For Immediate Release
70 U.S. Mayors Embrace Solar And Call For Strong Policies
WASHINGTON - 70 U.S. mayors, representing cities from sea to shining sea, are calling for solar energy to power their communities. A statement released today by Environment America includes mayors from cities ranging from South Miami, Fla., to Traverse City, Mich., who agree on the need to tap into clean energy from the sun.
“There is no downside to solar energy,” said Naples, Fla., Mayor Bill Barnett. “It’s a win-win for all involved.”
Solar energy continues to grow by leaps and bounds. Latest figures from the Solar Energy Industries Association show that the U.S. now has enough installed solar capacity to power the equivalent of over 9 million homes. Cities that prioritize solar power have helped to drive this growth. In 2016, just 20 cities accounted for as much solar power capacity as the entire country had installed in 2010.
“Cities are natural leaders when it comes to solar energy,” said Emma Searson with Environment America. “They have high energy demand and lots of rooftop space suitable for solar panels. By pursuing local policies that prioritize solar, cities can maximize their solar potential, reduce pollution and improve public health.”
Environment America’s “Mayors for Solar Energy” statement has 70 signatories and continues to grow. It comes as state and local officials grapple with ways to promote renewable energy and work to address climate change, amid actions by the Trump administration to withdraw from the Paris climate accords and consider massive bailouts for outdated coal and nuclear power plants.
“Regardless of what’s happening around us, Austin will not stop fighting climate change,” said Austin, Texas, Mayor Steve Adler. “Worldwide, cities will lead in achieving climate treaty goals because so much of what’s required happens at the local level.”
Many cities are using solar to meet ambitious renewable energy targets. Traverse City, Mich., will build a solar project to meet its goal to use 100 percent renewable energy by 2020.
“Just last month we signed a contract in conjunction with Heritage Solar in conjunction with Traverse City Light and Power, our municipally owned power company, for a 1.2 megawatt local solar project,” said Traverse City Mayor Jim Carruthers. “We are currently working with other area providers to add to our renewable portfolio to meet our aggressive goal.”
Cities like Santa Monica, Calif., are going beyond municipal solar installations, creating local policies and utility arrangements that support solar energy.
“We support solar by installing it at public facilities, creating incentives for residents and businesses to do likewise, adopting policies like our Reach Code and our most recent action to join a public power agency to procure electricity for our residents and businesses with a much greater proportion of renewables than provided by our local utility,” said Santa Monica Mayor Ted Winterer.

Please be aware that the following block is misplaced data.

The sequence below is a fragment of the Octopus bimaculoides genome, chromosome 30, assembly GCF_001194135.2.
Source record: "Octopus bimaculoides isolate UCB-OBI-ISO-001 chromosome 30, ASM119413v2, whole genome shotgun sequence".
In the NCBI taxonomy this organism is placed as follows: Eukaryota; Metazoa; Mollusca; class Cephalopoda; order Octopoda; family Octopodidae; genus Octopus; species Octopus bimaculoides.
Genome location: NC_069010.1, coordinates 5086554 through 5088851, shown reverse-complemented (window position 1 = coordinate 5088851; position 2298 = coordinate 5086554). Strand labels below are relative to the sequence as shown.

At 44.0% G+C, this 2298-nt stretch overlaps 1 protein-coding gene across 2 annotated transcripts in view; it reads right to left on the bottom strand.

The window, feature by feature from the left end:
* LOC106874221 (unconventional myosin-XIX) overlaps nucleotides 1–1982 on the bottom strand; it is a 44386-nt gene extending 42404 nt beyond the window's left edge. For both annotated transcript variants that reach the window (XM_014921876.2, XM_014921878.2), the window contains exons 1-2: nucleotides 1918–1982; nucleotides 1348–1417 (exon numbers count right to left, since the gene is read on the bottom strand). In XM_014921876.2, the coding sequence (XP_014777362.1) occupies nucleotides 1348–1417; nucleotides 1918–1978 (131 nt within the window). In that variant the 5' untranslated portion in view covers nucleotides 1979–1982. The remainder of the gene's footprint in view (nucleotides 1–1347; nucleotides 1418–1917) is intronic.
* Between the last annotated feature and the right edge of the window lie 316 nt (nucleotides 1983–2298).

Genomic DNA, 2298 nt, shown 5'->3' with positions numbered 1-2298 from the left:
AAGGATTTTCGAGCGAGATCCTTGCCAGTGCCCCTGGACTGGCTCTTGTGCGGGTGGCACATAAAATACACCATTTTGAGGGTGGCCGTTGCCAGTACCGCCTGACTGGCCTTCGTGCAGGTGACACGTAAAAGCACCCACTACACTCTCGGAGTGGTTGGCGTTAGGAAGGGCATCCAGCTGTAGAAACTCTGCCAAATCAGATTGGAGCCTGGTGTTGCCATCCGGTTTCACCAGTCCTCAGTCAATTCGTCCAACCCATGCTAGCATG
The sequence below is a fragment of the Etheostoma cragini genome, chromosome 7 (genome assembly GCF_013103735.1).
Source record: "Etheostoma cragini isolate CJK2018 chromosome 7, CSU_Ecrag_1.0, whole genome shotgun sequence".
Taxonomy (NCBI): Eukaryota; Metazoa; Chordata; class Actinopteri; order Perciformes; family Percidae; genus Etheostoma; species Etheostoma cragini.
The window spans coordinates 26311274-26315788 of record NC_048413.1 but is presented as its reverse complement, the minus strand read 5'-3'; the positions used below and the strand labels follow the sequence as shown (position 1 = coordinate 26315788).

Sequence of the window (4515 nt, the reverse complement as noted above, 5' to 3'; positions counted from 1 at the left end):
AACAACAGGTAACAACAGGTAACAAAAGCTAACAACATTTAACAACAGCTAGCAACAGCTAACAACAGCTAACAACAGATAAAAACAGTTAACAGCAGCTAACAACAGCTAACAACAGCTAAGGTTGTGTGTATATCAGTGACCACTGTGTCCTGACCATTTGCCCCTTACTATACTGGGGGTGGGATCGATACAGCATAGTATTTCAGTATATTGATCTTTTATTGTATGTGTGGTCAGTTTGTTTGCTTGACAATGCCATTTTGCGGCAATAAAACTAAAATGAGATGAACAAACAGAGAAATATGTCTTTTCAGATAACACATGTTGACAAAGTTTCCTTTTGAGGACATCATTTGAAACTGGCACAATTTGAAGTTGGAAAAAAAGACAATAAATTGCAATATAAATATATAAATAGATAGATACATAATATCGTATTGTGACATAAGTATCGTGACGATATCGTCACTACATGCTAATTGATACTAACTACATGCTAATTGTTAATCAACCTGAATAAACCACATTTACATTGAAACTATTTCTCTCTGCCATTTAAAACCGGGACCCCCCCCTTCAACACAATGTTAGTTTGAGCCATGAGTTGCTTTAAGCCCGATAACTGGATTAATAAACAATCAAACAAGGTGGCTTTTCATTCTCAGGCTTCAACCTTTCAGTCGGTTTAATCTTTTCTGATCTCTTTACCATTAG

Cities like Philadelphia are receiving recognition for their progress. Philadelphia Mayor Jim Kenney said “Philadelphia is proud to have been designated a SolSmart Gold City by the US Department of Energy for our efforts to remove barriers to solar energy growth, and we are committed to supporting the growth of additional clean, renewable solar energy as a way to reduce costs and pollution.”
In the wake of devastating hurricanes this year, solar energy offered critical community resilience to some in Florida.
“Following Hurricane Irma,” said South Miami, Fla., Mayor Philip Stoddard, “we plugged our fridge into the inverter on our roof-top solar system. It kept the beer cold and the Klondike Bars frozen until the utility power came back up a week later.”
Mayors of towns large and small signed on to the letter, including Nederland, Colo., population 1,445.
"Solar is the obvious path forward for small towns like Nederland to reduce their emissions and impact on the planet,” said Nederland Mayor Kristopher Larsen.
The letter notes many positive aspects of local solar development that many cities are already achieving with commitments to clean energy.
“The transition to a clean energy future is one of the greatest opportunities of the 21st century for cities to improve community health, quality of life, environmental sustainability, and a vibrant and robust economy,” said Orlando, Fla., Director of Sustainability Chris Castro. “More than 50 percent of the world's population now lives in cities, we have to be the ones that are leading on the important issues such as climate change, resilience, and urban sustainability.”
We know things are bad. We know it's worth the fight.
You are part of a strong and vibrant community of thinkers and doers who believe another world is possible. Alone we are weak. Together we can make a difference. At Common Dreams, we don't look away from the world—we are not afraid—our mission is to document those doing wrong and galvanize those doing good. But we can't do it alone. It doesn't work that way. We need you. We have now launched our annual Summer Campaign. Can you pitch in today?
Environment America is a federation of state-based, citizen-funded environmental advocacy organizations. Our professional staff in 27 states and Washington, D.C., combines independent research, practical ideas and tough-minded advocacy to overcome the opposition of powerful special interests and win real results for the environment. Environment America draws on 30 years of success in tackling environmental problems.